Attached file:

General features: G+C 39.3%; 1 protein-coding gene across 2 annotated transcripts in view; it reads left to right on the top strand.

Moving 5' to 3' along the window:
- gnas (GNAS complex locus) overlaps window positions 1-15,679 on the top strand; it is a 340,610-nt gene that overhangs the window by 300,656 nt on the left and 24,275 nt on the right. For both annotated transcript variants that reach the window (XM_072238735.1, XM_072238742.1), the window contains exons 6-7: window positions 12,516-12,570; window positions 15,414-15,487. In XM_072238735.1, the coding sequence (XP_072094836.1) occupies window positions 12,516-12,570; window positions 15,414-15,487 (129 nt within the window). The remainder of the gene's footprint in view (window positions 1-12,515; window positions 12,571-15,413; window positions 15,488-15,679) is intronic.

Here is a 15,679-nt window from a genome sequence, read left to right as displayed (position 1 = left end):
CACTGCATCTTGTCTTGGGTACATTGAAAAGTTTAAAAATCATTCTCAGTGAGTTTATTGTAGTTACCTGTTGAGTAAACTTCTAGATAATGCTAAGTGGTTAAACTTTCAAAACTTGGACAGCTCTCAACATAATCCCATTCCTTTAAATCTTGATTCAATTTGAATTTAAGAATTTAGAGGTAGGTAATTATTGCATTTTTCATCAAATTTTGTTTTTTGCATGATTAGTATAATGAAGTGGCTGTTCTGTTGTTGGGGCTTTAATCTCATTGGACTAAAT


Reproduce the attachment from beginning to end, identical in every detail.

General features: G+C 39.3%; 1 protein-coding gene across 2 annotated transcripts in view; it reads left to right on the top strand.

Moving 5' to 3' along the window:
- gnas (GNAS complex locus) overlaps window positions 1-15,679 on the top strand; it is a 340,610-nt gene that overhangs the window by 300,656 nt on the left and 24,275 nt on the right. For both annotated transcript variants that reach the window (XM_072238735.1, XM_072238742.1), the window contains exons 6-7: window positions 12,516-12,570; window positions 15,414-15,487. In XM_072238735.1, the coding sequence (XP_072094836.1) occupies window positions 12,516-12,570; window positions 15,414-15,487 (129 nt within the window). The remainder of the gene's footprint in view (window positions 1-12,515; window positions 12,571-15,413; window positions 15,488-15,679) is intronic.

Here is a 15,679-nt window from a genome sequence, read left to right as displayed (position 1 = left end):
CACTGCATCTTGTCTTGGGTACATTGAAAAGTTTAAAAATCATTCTCAGTGAGTTTATTGTAGTTACCTGTTGAGTAAACTTCTAGATAATGCTAAGTGGTTAAACTTTCAAAACTTGGACAGCTCTCAACATAATCCCATTCCTTTAAATCTTGATTCAATTTGAATTTAAGAATTTAGAGGTAGGTAATTATTGCATTTTTCATCAAATTTTGTTTTTTGCATGATTAGTATAATGAAGTGGCTGTTCTGTTGTTGGGGCTTTAATCTCATTGGACTAAAT